Are High School Students under too much pressure?
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High school. The final stretch before moving away from home and obtaining some degree of freedom and independence. For most high schoolers, the high school years are a back and forth between the best of times and the worst of times. The best of times are those spent making memories with friends who provide unconditional support, laughter, and love. The worst of times are those long nights spent crying and stressing over homework, studying, and how to get into college.
The pressure of being a high school student is an enormous weight that is placed on our shoulders the minute we enter our freshman year. Everyone knows that once you start high school, good grades and extracurricular activities become more serious than ever. Only now, in our high school years, will colleges “see” what type of students we are. High school no longer means discovery, but rather what classes or activities will boost our profile and set us apart from other students.
As a junior in high school, my life is consumed by three things: school, clubs and sports, and preparing for college. Having to juggle school and extracurricular activities is definitely a struggle, and often my social life lacks the attention that it deserves. Whatever happened to balance?
Like most high school students, I come home from school each night with roughly 5+ hours of homework on top of club meetings, athletics, family dinners, showers, and sometimes babysitting. I rarely ever go to bed before 11, and it’s a rare treat to listen to music or even catch up on a TV show. Going to bed so late every night catches up with me, and for the most part, I’m always sleep deprived. Why? Well, mainly because the pressure of maintaining good grades and participating in activities is way more important than sleep. Whatever it takes to get into a good college, right?
Any notion of having a social life comes last on the priority list, and sometimes we suffer the most because of this imbalance. Like many other students, I get energy and motivation from my peers, especially my friends. Hanging out and having fun keeps me from literally going crazy. When I don’t have the time to incorporate any aspect of a social life, I often get depressed and sometimes this negatively impacts my schoolwork.
Junior year is commonly known as the hardest year of high school. Academically classes are equally as challenging as prior years, but the pressure of college is at an all-time high. On the first day of school, you are hit with the greatest weight of all: having to decide whether or not you want to take the SAT, ACT or best of all, BOTH! And then the rest of our junior year is spent studying not only for regular classes, but also for the standardized test of our parents’ choosing…I mean OUR choosing. Additionally, we have to start to consider which colleges we might want to apply to and then which colleges we actually have a reasonable chance of getting into. This new, ever-present pressure literally never leaves our brain.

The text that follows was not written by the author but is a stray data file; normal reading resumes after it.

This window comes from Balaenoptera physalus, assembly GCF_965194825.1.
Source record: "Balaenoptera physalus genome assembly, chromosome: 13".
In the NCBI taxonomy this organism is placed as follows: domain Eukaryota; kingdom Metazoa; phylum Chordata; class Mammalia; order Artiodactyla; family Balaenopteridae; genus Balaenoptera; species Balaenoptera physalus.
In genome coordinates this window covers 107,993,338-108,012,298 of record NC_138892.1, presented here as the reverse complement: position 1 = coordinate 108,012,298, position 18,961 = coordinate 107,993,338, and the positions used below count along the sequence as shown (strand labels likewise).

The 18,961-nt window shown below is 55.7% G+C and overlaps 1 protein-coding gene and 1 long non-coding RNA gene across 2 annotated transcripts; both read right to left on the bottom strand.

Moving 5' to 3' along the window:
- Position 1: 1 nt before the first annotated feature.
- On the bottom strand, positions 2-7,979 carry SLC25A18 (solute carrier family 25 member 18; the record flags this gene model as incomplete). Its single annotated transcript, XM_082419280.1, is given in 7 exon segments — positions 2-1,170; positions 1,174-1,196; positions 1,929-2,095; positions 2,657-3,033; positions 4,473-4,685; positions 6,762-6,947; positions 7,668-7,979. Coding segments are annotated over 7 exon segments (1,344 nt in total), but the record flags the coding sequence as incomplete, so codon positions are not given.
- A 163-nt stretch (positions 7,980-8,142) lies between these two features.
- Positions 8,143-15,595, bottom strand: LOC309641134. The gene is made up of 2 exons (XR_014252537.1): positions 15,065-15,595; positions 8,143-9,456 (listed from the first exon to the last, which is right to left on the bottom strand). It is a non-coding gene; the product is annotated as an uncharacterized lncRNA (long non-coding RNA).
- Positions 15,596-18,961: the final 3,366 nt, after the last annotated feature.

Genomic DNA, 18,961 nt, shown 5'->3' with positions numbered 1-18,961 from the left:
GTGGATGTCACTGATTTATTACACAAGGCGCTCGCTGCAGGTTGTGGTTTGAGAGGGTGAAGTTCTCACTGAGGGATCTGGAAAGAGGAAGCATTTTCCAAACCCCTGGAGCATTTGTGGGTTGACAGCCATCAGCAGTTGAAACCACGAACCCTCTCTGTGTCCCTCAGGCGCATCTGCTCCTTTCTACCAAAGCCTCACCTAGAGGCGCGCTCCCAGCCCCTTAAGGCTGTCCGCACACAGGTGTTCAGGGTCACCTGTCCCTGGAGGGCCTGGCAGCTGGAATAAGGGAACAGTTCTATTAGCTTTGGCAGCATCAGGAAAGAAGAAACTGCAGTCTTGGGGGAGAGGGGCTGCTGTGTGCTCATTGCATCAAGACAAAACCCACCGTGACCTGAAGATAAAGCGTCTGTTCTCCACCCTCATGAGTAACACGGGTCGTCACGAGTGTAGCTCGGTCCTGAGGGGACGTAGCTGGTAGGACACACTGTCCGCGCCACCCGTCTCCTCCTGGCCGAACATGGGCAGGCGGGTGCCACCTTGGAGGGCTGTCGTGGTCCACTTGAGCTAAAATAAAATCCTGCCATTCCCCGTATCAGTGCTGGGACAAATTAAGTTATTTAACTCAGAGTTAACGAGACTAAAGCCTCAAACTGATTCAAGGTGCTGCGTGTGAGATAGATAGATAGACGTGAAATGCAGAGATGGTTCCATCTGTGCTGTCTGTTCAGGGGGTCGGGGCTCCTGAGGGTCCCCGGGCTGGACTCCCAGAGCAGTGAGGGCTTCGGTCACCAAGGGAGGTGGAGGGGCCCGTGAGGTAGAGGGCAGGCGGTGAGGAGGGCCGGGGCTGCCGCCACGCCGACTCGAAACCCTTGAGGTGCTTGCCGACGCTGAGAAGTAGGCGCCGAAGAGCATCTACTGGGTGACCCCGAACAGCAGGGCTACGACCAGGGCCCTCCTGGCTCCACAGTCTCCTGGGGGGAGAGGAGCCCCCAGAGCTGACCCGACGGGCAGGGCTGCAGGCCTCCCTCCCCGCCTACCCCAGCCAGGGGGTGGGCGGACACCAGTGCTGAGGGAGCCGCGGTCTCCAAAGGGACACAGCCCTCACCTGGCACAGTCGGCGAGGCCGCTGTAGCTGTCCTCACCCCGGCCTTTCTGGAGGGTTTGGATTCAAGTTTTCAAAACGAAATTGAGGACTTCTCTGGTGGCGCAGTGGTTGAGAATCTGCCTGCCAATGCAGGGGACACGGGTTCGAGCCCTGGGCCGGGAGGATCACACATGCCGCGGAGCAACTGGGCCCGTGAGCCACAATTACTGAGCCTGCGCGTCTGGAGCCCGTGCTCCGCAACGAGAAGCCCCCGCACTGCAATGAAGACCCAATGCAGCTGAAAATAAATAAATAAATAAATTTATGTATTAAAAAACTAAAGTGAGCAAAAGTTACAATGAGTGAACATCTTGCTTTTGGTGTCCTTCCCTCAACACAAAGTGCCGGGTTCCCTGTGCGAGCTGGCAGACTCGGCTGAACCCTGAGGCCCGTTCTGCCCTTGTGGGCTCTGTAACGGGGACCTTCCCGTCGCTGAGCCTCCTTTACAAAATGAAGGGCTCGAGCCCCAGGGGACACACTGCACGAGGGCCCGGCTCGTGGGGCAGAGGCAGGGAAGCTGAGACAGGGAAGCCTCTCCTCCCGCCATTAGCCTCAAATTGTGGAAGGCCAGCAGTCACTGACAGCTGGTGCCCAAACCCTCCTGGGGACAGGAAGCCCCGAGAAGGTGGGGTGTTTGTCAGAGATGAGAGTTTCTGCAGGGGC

Although high school is amazing in so many ways, and memories are definitely made, most of my nights are spent stressing over the unrealistic pressures and expectations that not only society has placed on our shoulders, but also that my family has placed on me. What many older people fail to realize is that times have changed, and the competition to get into “good colleges” is harder than ever today. We are not only competing with hundreds of students in our class, but also millions of students all around our country and the world.
For me, I am constantly reminded of the fact that my grandparents went to schools like UC Berkeley and Stanford, but what seems forgotten is that it was easier to get into these “good colleges” back then compared to now because of the increase in applicants. For me, no matter how much pressure is put on me to go to a “good college” or to not “disappoint,” I have to remember that it’s up to me, and it’s my decision. And, I know I’m not alone when I say the pressure from family members to go to college, is honestly the most stressful feeling in the entire world.
At times, I get caught up in the trap that I have to go to a similar “good college” and that if I don’t, then I will “disappoint.” But again, during these times what I fail to realize is that I’ll end up at a college that I am meant to be at. No matter where my parents, grandparents, cousins, aunts, and uncles have done to college, where I go will not define me as a person, but rather help me discover my passions. The pressure of high school is a heavy weight and sometimes it gets the best of us, but we are all in it together.